The opposite phenomenon, "My body feels abnormally heavy, as if it weighed much more" (26%, 31%, 31%, 7%, 5%), is fairly frequent, but does occur significantly less frequently than lightness (p <.005), albeit at essentially the same levels of intoxication (3%, 10%, 28%, 18%, 13%). Heaviness is reported as occurring more frequently by the younger users (#p <.05).
Note.—For guide to interpreting the "How Stoned" graph,
see note on Figure 6-1.

    It is of interest to compare these phenomenological increases and decreases in the weight of one's own body with those earlier mentioned for objects, namely, objects' seeming heavier and objects' seeming lighter, discussed in full in Chapter 8. Figure 11-2 compares all four phenomena. Objects seem heavier more frequently than lighter, but one's own body seems lighter more frequently than heavier. Further, increased heaviness is more frequently attributed to objects than to one's own body (p <.05), but lightness is more frequently attributed to one's own body than to objects (p <.0005).
    In terms of levels of intoxication, overall differences among these four phenomena are quite significant (p <.0005). While the levels are not different for objects feeling lighter or heavier, or for the body feeling lighter or heavier, a higher level of intoxication is generally needed for the body to feel heavier compared to objects feeling heavier (p <.0005). The same is true for body vs. object lightness; the user must generally be more intoxicated for his body to feel light than for objects to feel light (p <.01).


Body Size

    One's own body may change in perceived size: "My body feels larger than usual" occurs infrequently (37%, 21%, 29%, 9%, 1%), as does the opposite effect, "My body feels smaller than usual" (44%, 25%, 21%, 3%, 0%). Both may begin to be experienced at Strong levels of intoxication (1%, 9%, 21%, 23%, 4% and 1%, 7%, 17%, 18%, 3%, respectively, with many users not being able to rate these). The body's feeling smaller than usual is experienced more frequently by the College-educated (p <.05) than by the Professionals, and less frequently by Light Total users (p <.05, overall). Males need to be more intoxicated than Females to experience the body's feeling smaller (p <.05).


Irritating Effect of Smoking

    An infrequent effect is a direct physiological effect of the irritating components of marijuana smoke: "Smoking grass makes me cough hard while inhaling and holding my breath" (14%, 42%, 32%, 9%, 2%). Thus, frequently, marijuana smokers use water pipes or hookahs to cool the smoke and dissolve out some of the irritating ingredients. No rating of intoxication levels was asked for, as the quantity and quality of smoke inhaled seem to be the primary factor determining irritation, although some of my informants indicated that if they are fairly intoxicated or higher, they can ignore the irritation of harsh smoke more easily and so are less likely to cough. Note that this item was scored one point on the Validity scale if a user answered Never.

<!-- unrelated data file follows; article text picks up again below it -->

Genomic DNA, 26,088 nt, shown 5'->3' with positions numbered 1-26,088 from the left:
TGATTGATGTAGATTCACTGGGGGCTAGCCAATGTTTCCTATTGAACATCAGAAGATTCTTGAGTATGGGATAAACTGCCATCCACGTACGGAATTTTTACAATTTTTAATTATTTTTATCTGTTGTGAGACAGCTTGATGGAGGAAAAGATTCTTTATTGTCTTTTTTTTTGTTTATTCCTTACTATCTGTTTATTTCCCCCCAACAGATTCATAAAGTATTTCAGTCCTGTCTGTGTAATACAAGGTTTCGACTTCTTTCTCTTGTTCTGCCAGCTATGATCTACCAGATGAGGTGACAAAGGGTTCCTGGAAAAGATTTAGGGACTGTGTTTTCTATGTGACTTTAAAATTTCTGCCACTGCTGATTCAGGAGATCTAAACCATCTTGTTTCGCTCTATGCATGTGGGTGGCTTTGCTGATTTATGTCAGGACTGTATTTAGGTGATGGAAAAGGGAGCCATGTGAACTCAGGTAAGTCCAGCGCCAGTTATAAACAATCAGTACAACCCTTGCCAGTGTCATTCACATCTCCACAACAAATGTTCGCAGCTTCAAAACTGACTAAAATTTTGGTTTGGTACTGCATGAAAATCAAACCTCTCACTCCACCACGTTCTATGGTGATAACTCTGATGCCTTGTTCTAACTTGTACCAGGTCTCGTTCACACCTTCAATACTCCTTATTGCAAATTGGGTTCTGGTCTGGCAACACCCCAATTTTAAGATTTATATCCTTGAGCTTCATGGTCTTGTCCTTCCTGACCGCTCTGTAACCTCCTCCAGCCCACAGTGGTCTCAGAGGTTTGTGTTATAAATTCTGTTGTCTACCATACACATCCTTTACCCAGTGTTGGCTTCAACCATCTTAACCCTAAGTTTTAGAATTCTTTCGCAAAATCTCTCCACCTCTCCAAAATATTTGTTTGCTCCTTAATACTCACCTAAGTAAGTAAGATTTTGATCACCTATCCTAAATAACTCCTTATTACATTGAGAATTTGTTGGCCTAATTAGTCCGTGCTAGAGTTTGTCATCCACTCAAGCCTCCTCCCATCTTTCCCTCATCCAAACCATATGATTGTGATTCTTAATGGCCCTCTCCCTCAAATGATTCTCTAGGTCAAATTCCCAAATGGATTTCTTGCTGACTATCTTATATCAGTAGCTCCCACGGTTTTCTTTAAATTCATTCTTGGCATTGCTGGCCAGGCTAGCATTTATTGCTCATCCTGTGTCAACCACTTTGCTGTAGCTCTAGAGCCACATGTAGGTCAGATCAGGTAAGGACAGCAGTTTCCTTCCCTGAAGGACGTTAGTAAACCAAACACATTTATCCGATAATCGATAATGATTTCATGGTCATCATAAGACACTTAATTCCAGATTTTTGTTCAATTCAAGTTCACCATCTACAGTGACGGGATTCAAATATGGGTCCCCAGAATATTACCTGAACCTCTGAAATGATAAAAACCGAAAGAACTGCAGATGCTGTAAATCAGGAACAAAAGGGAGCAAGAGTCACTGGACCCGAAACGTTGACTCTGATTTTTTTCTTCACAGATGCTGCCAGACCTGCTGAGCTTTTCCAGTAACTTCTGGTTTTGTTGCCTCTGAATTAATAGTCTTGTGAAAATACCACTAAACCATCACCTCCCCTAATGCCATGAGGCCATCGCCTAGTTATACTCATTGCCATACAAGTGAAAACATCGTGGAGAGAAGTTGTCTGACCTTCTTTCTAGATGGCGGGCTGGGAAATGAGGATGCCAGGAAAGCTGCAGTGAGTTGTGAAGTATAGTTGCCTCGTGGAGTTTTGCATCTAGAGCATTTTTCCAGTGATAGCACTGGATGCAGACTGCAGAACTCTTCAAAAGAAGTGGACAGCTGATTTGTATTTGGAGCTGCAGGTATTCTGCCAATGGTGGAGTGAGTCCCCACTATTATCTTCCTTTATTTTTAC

A pair of experiences relate to strength: "I feel much stronger when stoned (regardless of whether actually physically stronger or weaker)" is reported infrequently (37%, 28%, 25%, 7%, 1%), with Heavy Total users experiencing this more often than Moderates (p <.05), and Moderate Total users experiencing it more often than Lights (p <.05). These feelings of strength begin occurring at Strong levels of intoxication (4%, 13%, 25%, 13%, 3%, with 43% not rating).
    The converse effect, "I feel much weaker when stoned (regardless of whether actually physically stronger or weaker)" occurs just often enough to be rated a common effect (27%, 21%, 33%, 11%, 6%), and occurs significantly more frequently than feeling stronger (p <.05), albeit at essentially the same levels of intoxication (5%, 17%, 25%, 14%, 6%).



    The final and quite infrequent effect on the ordinarily perceived body is "My muscles develop actual physical tremors (large enough to see visually)" (51%, 23%, 17%, 4%, 3%), which may occur at the Stronger and higher levels of intoxication in the minority of users who could rate this (1%, 7%, 11%, 14%, 11%).
    These last few phenomena bring us to a consideration of the moving body in contrast to the relatively static experiences above.



Relaxation and Restlessness

    One of the most characteristic effects of marijuana intoxication is "I get physically relaxed and don't want to get up or move around" (1%, 3%, 24%, 49%, 23%), which typically begins to occur at Moderate levels of intoxication (12%, 37%, 29%, 12%, 8%). While this occurs primarily at the Fairly and Strongly levels for Occasional and Daily users, many Weekly users also indicate Very Strong and Maximal for this effect (p < .05, overall). One informant commented on this to the effect that marijuana is naturally tranquilizing; the Weekly user is busy learning about all the things he can do when intoxicated, the Occasional user hasn't learned to exert himself like the Weekly user to overcome this tranquilizing effect, and the Daily user has already explored what he can do and is content to be relaxed.